DPWX/Onset of dual polarization hail indications: 30 April 2015

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Author: Patrick C. Kennedy

30apr2015 2313 dz low zdr anot.png

CSU-CHILL low elevation angle PPI data collected in a hailstorm on 30 April 2015. The shaded overlay shows the region where the co-existence of high Zh and ~0 dB Zdr implies a significant probability of hail. Time lapse loops of radar data that show the initial development of this hail area have been prepared.




Contents

Overview

During the late afternoon hours of 30 April 2015, the CSU-CHILL radar was conducting test operations that included continuous 360 degree surveillance scans at a fixed elevation angle of 1.5 degrees with a scan rate of 4 deg per second. This scan regime produced new data files at ~1.5 minute intervals. (Each sweep is slightly more than a full revolution to ensure complete azimuthal coverage). While these scans were in progress, the appearance of dual-polarization indications of hail in a developing thunderstorm was recorded. The Denver / Boulder NWS forecast office issued a severe thunderstorm warning for this storm at 2303 UTC / 1703 MDT. This warning included the expectation of hail up to one inch in diameter and surface wind gusts to 60 mph. Due to the extremely low population density in the area traversed by this storm, no ground truth reports of this storm's actual hail production are available.

30apr2015 warning box anot 2.png


Reflectivity loop

The following loop shows the CSU-CHILL reflectivity data for the 2244 - 2315 UTC period. The hail-bearing reflectivity core in the eastern portion of the echo system appeared and quickly reached an intensity of ~60 dBZ within a 10 minute time period as hydrometeors that had developed aloft descended into the 1.5 degree elevation angle scan plane.


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Differential reflectivity loop

The next loop shows the differential reflectivity ($ Z_{dr} $) data from the sweeps that were used in the preceeding reflectivity loop. The red circle highlights the echo core region where $ Z_{dr} $ is reduced to ~ 0 dB. $ Z_{dr} $ is defined as 10 log10 (Zh / Zv) where Zh and Zv are the reflectivities observed at horizontal and vertical polarizations respectively. The approximately spherical hailstone shapes in combination with their quasi-randome tumbling motions tends to equalize Zh and Zv; a Zh / Zv ratio of 1 results in a $ Z_{dr} $ value of 0 dB. In contrast, the net forces acting on falling raindrops produce flattened drop shapes that preferentially increase Zh relative to Zv. Thus, precipition areas that are primarily composed of raindrops are characterized by positive $ Z_{dr} $ values (Wakimoto and Bringi, MWR 1989 p. 1521-1539.) In the image loop, $ Z_{dr} $ levels decrease from ~ +1.5 dB to ~ 0 dB as the hailstones became an increasingly significant precipitation component in the echo core.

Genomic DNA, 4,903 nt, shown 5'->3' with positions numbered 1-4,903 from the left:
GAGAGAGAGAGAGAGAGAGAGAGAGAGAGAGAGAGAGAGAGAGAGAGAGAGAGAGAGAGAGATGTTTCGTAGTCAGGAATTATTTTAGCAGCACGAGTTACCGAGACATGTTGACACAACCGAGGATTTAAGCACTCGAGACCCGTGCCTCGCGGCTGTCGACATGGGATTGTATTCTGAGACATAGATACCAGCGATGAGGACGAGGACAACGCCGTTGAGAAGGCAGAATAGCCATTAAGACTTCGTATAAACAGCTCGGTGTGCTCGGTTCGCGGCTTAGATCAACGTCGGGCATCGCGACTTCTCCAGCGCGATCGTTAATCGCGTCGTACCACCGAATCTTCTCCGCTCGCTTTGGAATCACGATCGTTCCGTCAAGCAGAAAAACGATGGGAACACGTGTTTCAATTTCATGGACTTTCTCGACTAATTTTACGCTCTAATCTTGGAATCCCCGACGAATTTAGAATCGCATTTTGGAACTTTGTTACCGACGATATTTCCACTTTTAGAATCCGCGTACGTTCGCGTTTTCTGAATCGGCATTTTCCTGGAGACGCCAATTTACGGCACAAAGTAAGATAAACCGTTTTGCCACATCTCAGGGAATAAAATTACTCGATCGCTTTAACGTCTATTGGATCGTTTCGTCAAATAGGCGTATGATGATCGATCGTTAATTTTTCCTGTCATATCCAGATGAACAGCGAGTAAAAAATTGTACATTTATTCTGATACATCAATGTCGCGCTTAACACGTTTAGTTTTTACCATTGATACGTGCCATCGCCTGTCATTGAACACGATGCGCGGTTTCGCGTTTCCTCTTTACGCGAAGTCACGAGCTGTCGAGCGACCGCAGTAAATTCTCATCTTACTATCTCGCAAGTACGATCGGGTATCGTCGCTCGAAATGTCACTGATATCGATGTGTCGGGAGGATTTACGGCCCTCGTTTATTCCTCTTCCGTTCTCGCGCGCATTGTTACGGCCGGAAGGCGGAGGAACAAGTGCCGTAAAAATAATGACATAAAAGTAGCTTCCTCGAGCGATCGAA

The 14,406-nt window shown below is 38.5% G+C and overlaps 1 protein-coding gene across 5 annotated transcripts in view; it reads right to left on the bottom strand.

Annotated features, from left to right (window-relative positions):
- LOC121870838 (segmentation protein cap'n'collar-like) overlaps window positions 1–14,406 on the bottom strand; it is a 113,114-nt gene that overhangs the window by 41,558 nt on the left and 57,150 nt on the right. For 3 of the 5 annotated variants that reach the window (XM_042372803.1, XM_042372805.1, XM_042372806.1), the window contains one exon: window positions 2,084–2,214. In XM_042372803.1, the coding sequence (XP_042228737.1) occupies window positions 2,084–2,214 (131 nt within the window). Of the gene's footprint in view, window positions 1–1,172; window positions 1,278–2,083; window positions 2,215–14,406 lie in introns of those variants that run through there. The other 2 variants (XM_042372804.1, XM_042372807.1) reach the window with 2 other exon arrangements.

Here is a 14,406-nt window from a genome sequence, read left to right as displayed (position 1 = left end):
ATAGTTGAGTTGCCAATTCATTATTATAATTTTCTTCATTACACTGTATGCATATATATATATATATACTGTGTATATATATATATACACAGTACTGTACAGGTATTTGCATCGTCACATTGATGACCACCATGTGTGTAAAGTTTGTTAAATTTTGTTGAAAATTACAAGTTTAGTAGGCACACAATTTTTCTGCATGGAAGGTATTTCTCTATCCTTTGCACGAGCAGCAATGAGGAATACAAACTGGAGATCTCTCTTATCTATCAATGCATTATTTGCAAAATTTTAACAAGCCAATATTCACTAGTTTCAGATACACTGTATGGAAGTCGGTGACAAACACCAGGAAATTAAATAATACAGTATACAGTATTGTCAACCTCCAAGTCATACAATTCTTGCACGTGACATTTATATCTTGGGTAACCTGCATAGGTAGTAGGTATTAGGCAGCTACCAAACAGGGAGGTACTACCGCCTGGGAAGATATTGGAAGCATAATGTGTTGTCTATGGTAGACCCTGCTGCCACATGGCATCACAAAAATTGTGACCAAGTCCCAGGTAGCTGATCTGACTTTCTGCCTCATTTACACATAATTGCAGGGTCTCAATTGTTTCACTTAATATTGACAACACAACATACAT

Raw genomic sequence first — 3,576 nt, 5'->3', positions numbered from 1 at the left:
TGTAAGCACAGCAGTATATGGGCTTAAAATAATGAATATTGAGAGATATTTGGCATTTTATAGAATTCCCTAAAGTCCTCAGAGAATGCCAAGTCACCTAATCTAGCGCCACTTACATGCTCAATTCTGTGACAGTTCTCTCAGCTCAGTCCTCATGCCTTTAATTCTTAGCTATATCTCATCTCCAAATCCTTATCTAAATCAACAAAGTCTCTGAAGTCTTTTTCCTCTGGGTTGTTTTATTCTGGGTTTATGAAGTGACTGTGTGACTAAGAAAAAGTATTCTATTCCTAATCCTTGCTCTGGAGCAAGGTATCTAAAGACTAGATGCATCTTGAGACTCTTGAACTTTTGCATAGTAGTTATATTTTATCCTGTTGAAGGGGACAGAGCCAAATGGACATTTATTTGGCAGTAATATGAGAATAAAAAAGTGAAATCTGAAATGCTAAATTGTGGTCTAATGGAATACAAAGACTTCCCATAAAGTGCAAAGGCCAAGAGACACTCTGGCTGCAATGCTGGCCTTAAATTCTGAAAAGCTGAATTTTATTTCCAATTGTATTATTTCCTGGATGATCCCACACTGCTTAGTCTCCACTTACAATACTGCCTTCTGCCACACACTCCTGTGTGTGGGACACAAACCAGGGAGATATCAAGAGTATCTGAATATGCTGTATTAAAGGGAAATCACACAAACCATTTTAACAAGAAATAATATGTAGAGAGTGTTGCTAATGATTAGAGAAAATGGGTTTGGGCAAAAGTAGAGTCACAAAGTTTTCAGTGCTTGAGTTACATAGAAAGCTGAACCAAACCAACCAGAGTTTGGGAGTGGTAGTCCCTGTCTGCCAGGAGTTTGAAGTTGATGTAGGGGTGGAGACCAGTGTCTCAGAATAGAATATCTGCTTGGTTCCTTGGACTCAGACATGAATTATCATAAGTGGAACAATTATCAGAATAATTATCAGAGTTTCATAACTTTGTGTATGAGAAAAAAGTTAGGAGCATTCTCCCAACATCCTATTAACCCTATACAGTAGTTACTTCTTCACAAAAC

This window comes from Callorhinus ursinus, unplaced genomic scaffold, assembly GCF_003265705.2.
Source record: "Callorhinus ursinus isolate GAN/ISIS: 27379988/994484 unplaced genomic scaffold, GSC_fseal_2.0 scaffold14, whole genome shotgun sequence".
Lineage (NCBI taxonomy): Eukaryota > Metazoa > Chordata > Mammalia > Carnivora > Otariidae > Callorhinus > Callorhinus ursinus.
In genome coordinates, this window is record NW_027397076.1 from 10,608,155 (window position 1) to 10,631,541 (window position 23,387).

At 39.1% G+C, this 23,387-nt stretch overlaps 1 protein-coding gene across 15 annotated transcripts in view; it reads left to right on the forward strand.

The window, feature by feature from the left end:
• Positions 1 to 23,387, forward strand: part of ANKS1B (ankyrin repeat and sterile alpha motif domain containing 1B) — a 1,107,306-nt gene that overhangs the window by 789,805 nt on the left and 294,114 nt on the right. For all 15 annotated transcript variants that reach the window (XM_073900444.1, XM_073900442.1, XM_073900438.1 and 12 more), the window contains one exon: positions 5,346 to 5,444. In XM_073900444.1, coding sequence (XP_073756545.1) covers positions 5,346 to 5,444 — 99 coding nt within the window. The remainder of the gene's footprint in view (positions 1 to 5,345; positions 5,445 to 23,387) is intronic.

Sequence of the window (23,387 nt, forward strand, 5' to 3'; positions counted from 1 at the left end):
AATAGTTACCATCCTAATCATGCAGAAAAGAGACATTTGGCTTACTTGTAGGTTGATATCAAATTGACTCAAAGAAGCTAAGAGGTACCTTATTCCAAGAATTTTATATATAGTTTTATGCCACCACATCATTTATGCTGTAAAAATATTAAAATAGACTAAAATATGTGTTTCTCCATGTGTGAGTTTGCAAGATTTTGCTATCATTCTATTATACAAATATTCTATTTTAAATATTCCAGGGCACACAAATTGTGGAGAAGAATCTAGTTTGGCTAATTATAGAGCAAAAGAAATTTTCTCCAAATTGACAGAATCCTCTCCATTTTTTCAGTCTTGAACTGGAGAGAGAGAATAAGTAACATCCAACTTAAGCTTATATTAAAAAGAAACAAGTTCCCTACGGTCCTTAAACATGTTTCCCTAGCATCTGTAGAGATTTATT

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Linear depolarization ratio loop

Linear depolarization ratio ($ L_{dr} $) is based on the ratio of the cross-polarized received signal level to the co-polar received signal level. In the returns received from hydrometeors, the cross-polar signal is generally two to three orders of magnitude less than the co-polar signal (-20 to -30 dB on a log scale; Herzegh and Jameson, BAMS 1992, p. 1365-1374). The highest $ L_{dr} $ levels returned by meteorological echoes are associated with wet (large refractive index), non-spherical ice particles with major axis orientation angles reaching ~45 degrees with respect to the horizontal. The gyrating motions that are typical of freely-falling hailstones, in combination with the wet outer surface that often develops as the stones fall through warmer, near-surface height levels often causes $ L_{dr} $ enhancement in areas of hail. In the following loop, $ L_{dr} $ levels exceed -24 dB (yellow shades) in the hail area. (To reduce the effects of noise on the weak cross-polar signal, the data in the $ L_{dr} $ loop images is not shown when the co-polar reflectivity is less than 45 dBZ).


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